Hollywood Actors: False American Idols

by | Oct 6, 2002 | POLITICS

The singer. The actor. The empty vessel. Many pundits believe celebrities are frivolously easy targets unworthy of our scorn. They must realize, however, that a single voice of a celebrity reaches more common Americans than a busload of think tank intellectuals. The influence of that voice is debatable. The necessity to oppose it is not. […]

The singer. The actor. The empty vessel. Many pundits believe celebrities are frivolously easy targets unworthy of our scorn. They must realize, however, that a single voice of a celebrity reaches more common Americans than a busload of think tank intellectuals. The influence of that voice is debatable. The necessity to oppose it is not.

Apparently, something extraordinary happens when one becomes a celebrity. With all the attention, money and adoration, the narcissistic pop idol is too easily convinced that intelligence is a by-product of fame. Shooting faxes off to congressman as if they were political advisors, penning opinion pieces for major newspapers, the celeb believes that convictions formed in Beverly Hills compounds are more consequential and relevant than that of the ordinary American.

“How could such a destructive man be so popular with the American people?” singer Barbra Striesand asks about George W. Bush’s popularity. After all, she didn’t vote for him. This arrogant mind-set is reminiscent of theater critic Pauline Kael’s reaction to Richard Nixon’s landslide presidential victory over George McGovern in 1972″ “How can that be?” she supposedly said. “No one I know voted for Nixon.”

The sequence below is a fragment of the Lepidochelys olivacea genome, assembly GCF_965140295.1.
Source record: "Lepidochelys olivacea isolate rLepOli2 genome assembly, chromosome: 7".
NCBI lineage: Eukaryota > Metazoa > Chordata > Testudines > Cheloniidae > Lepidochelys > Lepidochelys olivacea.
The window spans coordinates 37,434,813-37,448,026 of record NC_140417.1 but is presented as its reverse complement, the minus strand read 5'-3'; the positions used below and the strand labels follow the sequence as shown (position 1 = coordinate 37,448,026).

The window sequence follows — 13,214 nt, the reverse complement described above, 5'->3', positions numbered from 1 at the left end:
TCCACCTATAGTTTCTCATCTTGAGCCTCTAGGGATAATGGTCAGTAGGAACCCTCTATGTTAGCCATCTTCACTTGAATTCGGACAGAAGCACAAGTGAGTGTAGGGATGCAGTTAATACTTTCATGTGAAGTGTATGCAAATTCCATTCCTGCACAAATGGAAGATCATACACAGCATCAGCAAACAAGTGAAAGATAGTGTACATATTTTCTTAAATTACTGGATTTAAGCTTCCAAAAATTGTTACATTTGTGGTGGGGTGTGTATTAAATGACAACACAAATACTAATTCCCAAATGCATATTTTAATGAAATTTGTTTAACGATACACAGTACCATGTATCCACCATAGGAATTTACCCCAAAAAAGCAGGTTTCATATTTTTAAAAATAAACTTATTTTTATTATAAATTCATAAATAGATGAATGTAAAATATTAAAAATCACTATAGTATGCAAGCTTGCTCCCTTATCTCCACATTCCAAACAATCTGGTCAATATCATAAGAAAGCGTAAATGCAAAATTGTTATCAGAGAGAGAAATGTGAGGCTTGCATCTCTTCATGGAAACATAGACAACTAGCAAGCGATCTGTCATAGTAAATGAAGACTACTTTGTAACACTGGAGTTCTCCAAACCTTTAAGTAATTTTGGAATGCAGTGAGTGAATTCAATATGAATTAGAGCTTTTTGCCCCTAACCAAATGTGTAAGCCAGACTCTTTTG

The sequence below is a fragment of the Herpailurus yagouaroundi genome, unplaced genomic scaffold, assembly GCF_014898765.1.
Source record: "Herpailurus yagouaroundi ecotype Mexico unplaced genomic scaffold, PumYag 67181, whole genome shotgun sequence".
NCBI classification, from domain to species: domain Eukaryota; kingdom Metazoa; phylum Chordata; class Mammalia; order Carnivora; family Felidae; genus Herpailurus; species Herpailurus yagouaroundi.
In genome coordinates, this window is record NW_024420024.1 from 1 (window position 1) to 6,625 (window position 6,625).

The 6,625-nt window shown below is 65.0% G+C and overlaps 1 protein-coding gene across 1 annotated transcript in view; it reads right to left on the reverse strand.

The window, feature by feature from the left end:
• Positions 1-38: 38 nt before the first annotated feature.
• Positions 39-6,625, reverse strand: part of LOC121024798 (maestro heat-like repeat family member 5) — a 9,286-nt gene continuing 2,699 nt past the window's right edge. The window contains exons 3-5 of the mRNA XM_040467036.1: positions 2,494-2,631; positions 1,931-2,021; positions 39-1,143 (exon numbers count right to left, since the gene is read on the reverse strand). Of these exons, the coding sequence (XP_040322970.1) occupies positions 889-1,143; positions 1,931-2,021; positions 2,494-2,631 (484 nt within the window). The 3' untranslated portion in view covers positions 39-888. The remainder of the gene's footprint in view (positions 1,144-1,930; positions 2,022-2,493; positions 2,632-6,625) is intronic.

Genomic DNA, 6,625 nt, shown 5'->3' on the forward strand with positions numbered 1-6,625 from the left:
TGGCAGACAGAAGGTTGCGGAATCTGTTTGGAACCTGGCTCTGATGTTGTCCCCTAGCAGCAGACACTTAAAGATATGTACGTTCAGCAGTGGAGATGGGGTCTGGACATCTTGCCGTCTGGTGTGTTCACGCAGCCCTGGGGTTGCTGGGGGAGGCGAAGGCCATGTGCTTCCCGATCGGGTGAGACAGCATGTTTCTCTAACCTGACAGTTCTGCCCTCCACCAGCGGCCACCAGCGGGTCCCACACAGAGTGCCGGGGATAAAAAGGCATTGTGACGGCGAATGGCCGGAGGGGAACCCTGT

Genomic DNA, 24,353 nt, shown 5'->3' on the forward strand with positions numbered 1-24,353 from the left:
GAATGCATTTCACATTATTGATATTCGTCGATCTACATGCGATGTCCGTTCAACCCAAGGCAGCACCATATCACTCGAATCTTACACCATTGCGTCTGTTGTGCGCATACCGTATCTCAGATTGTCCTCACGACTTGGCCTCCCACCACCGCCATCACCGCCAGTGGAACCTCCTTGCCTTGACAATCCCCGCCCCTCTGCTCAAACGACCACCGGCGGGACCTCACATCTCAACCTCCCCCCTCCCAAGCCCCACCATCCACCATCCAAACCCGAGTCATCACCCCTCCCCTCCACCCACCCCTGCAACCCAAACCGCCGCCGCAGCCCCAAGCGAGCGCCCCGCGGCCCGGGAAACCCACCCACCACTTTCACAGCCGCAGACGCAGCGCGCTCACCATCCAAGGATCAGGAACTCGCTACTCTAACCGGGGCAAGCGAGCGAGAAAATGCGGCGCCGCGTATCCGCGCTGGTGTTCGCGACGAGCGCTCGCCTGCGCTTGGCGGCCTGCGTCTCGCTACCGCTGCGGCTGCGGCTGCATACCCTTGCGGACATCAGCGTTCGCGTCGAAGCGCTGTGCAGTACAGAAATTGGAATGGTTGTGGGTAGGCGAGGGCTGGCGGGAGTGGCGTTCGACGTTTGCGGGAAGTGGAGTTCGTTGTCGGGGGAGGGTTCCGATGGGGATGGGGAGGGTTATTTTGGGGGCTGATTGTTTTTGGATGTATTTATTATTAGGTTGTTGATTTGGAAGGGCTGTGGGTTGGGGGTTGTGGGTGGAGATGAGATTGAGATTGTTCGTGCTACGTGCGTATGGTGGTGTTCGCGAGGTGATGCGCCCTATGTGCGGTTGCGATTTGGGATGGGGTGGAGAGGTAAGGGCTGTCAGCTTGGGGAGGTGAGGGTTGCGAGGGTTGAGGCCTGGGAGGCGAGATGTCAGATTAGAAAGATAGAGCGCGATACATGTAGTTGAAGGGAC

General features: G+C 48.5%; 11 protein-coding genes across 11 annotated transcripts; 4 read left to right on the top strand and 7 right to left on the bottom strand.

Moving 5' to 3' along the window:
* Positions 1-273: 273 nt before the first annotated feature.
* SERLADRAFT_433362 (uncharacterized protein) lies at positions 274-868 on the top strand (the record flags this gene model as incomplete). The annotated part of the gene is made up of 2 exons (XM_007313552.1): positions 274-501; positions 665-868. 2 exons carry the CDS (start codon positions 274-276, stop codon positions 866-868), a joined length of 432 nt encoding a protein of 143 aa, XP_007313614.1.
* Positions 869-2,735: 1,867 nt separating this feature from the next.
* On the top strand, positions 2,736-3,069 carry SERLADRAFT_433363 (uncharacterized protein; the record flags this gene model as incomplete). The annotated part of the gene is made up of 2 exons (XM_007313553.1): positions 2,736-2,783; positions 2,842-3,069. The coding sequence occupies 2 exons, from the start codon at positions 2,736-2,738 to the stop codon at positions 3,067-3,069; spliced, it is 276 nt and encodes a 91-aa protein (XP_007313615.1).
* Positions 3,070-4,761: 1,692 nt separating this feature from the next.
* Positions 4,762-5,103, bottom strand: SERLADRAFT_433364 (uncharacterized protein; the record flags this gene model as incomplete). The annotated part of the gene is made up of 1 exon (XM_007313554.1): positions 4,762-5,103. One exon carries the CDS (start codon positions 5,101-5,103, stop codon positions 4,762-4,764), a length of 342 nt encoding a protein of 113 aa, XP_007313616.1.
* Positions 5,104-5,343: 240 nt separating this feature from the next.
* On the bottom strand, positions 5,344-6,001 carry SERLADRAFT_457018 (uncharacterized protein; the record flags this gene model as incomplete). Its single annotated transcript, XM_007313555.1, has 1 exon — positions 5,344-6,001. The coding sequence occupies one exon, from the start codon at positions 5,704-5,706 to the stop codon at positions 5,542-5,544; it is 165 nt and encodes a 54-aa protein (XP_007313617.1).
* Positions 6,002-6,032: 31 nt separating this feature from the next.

The late Kael, politically obtuse as she was, could probably tell you what country dictator Saddam Huessein was from. It’s likely she could spell Iraq. And it’s certain, she would expect a two-time-Oscar-winning actress to recognize Shakespeare when she hears it.

A number of these self-important stars had threatened to leave the United States should the democratic process not go their way in the 2000 Presidential elections. (They didn’t, by the way.) What Americans would do without distinguished talents like Robert Altman or Alec Baldwin we’ll never find out. Thankfully, both have decided to stay with us. Baldwin will enrich our lives with a supporting role in next year’s “The Cat in the Hat,” while the inexplicably respected Altman will inevitably direct another tedious flop – as he’s done countless times since 1970’s M.A.S.H.

Can the Hollywood elites make a difference in the political process? When it comes to fund raising, their influence cannot be denied. And to their everlasting dismay, one of their own, Ronald Reagan, even went on to be on of the most admired and triumphant presidents in history. Other, like Hillary Clinton, JC Watts, Jesse Ventura have used various levels of celebrity status to win elections in recent years. Actor Warren Beatty was reportedly considering a run for the 2000 presidential bid as a Democrat or possibly independent. (Bernard Shaw once said: “He knows nothing and he thinks he knows everything. That points clearly to a political career.”) Republican Arnold Schwarzenegger is also rumored to be mulling over a run for California governor.